Capital market expectations have changed. Should health systems consider reducing risk and leaning into fixed income now?
- Three factors should be considered before reducing risk: the combination of historical returns and forward-looking expectations, the evolving cost of debt, and the impact on days cash on hand.
- All health systems should step back and consider the role of the long-term pool for the enterprise.
- Before making asset allocation changes, determine what risk can be tolerated and what return should be targeted for the next 5 to 10 years.
Many health systems base their long-term return objective on the long-term cost of capital, plus a margin. This aligns the portfolio with organizational objectives, because if the investment returns are not expected to exceed the cost of borrowing, it would call into question why capital projects are funded through borrowing rather than the assets being held.
A common way of analyzing the strategic asset allocation is to assess the likelihood of achieving the return objective over the next five, 10 and 20 years. Market return expectations at the time of the analysis are a critical variable in the determination of whether the organization is taking enough market risk to achieve its objective. This is sensible, as it’s important for an organization to know whether it can achieve its desired objective in the current market environment.
Currently, market return expectations are higher than they have been in previous years, causing some health systems to consider if they can achieve their long-term return objective while pursuing a less risky asset allocation strategy. We believe that the answer is not as simple as simply looking at what asset allocation is expected to achieve the stated return objective over the next 10 years and adopting that asset allocation.
We believe it is also important for health systems to consider three other factors:
- Interaction of historical returns and forward-looking expectations. Has the health system performed in line with its objective over the past three to five years? If not, should that deviation be incorporated into the forward-looking expectations?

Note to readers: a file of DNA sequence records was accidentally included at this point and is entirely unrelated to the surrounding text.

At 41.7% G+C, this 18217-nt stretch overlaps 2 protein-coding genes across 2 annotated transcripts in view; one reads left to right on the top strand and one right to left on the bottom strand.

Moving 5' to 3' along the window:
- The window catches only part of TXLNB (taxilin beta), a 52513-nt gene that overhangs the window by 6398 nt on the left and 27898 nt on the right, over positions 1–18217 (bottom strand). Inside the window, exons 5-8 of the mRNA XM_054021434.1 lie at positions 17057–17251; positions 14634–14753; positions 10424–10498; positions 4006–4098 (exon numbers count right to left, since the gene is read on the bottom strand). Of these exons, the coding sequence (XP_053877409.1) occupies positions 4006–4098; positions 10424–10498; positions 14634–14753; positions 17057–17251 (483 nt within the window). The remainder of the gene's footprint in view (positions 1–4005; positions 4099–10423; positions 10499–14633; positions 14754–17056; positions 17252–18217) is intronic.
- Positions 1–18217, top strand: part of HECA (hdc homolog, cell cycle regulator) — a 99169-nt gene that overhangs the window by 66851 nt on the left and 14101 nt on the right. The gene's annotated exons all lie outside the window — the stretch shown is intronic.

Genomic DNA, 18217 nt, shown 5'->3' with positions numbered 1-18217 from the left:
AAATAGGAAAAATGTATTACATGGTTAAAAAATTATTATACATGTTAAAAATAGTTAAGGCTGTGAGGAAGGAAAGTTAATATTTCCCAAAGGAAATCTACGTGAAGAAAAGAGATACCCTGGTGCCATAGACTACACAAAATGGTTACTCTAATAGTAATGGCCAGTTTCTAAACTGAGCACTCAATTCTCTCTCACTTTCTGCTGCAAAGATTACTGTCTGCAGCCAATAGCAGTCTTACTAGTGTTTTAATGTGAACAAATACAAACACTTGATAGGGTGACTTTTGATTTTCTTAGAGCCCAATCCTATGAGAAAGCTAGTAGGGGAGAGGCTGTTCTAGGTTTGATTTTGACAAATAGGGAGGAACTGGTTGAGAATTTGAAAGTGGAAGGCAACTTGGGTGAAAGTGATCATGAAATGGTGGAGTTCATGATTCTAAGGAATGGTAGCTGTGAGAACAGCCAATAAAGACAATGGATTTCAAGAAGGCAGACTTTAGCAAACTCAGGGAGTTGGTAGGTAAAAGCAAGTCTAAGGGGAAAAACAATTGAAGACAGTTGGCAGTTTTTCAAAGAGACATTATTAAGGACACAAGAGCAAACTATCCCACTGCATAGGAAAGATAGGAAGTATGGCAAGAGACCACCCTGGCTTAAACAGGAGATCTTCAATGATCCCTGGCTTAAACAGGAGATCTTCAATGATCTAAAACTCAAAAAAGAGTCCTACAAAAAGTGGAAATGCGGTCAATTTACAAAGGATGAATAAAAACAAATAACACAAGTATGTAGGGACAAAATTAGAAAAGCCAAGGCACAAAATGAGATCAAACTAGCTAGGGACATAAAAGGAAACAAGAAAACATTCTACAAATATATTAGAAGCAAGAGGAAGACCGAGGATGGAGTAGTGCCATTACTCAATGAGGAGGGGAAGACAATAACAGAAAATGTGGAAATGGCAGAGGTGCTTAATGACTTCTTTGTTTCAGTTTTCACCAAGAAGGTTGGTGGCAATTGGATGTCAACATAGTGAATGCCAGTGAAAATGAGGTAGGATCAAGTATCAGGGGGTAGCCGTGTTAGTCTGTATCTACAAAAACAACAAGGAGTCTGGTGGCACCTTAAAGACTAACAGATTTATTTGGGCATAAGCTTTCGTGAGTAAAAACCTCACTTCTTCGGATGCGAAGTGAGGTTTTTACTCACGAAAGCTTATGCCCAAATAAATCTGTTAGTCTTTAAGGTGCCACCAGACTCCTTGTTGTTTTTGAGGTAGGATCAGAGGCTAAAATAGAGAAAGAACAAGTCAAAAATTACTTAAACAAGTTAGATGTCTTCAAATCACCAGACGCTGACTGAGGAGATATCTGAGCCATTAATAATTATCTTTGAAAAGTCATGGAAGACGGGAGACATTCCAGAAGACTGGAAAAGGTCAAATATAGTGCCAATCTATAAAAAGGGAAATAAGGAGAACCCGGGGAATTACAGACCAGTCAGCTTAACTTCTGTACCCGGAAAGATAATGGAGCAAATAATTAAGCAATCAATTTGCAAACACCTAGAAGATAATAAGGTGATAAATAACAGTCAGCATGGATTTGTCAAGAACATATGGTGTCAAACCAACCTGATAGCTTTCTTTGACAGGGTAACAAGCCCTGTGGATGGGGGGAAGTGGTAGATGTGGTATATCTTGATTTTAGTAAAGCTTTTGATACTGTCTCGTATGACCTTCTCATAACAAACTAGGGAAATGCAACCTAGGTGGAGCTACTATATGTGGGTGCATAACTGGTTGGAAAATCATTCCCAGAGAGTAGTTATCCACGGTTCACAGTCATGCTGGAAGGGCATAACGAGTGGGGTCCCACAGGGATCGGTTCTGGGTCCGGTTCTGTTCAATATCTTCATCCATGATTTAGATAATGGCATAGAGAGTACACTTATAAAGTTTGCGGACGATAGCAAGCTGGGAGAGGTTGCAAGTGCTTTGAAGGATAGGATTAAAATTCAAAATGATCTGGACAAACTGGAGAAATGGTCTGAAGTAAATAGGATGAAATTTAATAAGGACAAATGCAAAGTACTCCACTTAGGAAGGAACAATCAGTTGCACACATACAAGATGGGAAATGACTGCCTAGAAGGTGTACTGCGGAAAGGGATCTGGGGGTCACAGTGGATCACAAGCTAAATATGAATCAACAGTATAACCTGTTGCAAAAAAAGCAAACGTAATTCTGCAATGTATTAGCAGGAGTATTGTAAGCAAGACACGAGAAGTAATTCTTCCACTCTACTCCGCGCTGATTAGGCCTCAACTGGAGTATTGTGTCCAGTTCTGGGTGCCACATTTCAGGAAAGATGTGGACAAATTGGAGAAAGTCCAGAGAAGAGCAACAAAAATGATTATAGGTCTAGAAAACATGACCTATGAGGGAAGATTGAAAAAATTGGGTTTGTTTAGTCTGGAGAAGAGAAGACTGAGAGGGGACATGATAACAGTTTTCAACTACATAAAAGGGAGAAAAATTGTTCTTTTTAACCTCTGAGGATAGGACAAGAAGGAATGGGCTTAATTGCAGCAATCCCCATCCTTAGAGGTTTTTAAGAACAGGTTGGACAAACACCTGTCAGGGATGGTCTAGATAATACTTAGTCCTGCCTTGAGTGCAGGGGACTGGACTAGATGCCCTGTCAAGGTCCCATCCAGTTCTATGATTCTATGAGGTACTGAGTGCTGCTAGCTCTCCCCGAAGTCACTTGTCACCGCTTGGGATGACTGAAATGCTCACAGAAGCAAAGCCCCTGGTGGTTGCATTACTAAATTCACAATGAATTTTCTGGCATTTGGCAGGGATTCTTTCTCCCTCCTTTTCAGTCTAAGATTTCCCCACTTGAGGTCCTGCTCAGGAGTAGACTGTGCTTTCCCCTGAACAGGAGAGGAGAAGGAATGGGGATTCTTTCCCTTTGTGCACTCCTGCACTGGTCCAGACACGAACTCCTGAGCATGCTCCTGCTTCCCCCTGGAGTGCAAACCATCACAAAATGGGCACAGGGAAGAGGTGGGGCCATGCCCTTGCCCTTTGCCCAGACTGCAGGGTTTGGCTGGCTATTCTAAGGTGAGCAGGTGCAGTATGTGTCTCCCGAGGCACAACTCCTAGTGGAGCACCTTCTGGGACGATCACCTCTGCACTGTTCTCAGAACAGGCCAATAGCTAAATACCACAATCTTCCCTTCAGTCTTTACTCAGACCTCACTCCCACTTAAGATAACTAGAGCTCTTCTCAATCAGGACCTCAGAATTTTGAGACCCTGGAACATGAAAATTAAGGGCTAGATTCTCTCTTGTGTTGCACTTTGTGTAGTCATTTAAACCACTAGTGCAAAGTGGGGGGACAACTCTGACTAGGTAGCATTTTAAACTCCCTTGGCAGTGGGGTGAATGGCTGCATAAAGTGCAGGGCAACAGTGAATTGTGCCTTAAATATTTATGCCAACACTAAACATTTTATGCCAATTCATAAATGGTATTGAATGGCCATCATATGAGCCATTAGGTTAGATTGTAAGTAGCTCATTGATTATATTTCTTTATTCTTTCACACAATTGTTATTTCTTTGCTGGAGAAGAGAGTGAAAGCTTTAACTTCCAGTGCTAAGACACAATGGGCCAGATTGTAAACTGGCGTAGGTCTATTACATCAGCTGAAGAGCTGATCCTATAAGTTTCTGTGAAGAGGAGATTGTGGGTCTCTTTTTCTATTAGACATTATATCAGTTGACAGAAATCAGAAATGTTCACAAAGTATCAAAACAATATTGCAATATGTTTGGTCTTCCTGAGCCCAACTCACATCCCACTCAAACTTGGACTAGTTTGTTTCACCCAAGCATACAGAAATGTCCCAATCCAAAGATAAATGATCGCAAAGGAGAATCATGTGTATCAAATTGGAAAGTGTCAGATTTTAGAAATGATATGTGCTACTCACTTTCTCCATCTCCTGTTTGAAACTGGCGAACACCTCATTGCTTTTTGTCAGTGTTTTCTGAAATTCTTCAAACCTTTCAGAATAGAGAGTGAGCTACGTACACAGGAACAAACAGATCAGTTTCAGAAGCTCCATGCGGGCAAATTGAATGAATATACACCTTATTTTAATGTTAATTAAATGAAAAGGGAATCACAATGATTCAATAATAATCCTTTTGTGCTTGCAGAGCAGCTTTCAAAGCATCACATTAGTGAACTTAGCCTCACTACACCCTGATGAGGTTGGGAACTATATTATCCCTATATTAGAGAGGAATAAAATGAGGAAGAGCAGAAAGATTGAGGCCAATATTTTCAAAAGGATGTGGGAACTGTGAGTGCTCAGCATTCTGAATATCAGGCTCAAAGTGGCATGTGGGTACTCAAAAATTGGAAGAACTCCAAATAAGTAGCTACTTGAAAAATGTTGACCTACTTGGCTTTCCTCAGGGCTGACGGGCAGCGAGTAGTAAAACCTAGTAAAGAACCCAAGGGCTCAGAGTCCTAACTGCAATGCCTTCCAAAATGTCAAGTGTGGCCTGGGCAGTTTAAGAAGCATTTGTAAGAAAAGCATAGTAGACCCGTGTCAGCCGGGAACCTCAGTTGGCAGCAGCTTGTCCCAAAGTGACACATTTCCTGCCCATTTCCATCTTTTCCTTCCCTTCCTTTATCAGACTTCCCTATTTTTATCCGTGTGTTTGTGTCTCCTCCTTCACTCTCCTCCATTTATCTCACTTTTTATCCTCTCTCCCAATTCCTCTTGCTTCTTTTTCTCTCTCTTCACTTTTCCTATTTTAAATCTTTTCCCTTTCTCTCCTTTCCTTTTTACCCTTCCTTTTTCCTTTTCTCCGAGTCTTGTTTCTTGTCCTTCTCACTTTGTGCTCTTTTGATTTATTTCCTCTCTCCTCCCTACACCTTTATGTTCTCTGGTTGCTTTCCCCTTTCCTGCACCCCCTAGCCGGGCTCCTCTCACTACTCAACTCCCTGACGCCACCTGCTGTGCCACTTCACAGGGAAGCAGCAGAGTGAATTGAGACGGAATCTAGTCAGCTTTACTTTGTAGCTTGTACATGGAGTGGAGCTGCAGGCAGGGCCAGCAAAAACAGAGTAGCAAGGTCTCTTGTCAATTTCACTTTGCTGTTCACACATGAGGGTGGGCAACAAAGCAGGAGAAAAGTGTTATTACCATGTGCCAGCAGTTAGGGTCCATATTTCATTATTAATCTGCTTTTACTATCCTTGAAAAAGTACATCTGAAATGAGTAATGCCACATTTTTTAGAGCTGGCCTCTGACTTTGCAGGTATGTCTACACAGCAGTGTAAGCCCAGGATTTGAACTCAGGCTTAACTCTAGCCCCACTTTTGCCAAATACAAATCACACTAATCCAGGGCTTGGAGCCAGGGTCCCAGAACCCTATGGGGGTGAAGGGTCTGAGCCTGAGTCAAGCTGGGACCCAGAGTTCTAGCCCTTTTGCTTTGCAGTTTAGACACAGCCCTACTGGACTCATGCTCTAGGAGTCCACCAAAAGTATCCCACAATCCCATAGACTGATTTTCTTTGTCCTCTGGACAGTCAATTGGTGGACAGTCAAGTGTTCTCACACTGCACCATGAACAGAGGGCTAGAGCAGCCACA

- Evolving cost of debt. Is there the expectation that any future debt issued will have a significantly different cost than debt already issued? If so, should the forward-looking return objective be based on the cost of debt already issued? Or account for the potential need to issue debt at higher current market rates and therefore increasing the return objective?
- Impact on days cash on hand. Even if not explicitly part of the objective, if expense inflation is high, should that factor into the return needs of the portfolio?
Interaction of historical returns and forward-looking expectations
On December 31, 2017, if a health system wanted to target a return of 1.5% above its cost of capital, it would have first looked at recent debt issuance to calculate its cost of capital. The AA US Corporate Index Effective Yield was 2.8% on 12/31/2017. Assuming that reflected the cost of borrowing for a AA-rated health system, it would have led to a long-term total return objective of 4.3%. Although the return objective was moderate, yields were also low on investable fixed income, and equity market valuations were high, leading to low return expectations on global equity. At that time, a passive portfolio of 60% global equity and 40% core fixed income would have had a 10-year return expectation of 4.3%, in line with that potential return objective.
Fast forward five years later. Yields available on fixed income assets have risen and global equity returns expectations are higher. The 10-year expected return on that same passive 60/40 portfolio is now 6.7%. This is leading some health systems to wonder if it is possible to achieve their stated return objective with less equity risk, especially since greater operational uncertainty for some systems may lead to a preference to control risk on the investment side, rather than seek higher returns. Rising yields and corresponding increases on expected fixed income returns also mean there is less of an expected impact on total portfolio returns from reducing risk than there would have been a year ago. Reducing risk may be appropriate for a given organization, depending on its enterprise-level financial situation, but we don’t think that reducing risk is necessarily appropriate if the reason for doing so is because capital market expectations imply the same return can be targeted with less equity risk. For an organization to achieve its long-term objective, it needs to outperform its objective in favorable market conditions, knowing that it will lag its objective in negative market environments. In other words, sometimes not taking enough risk today creates greater risk in the future, when markets turn downward.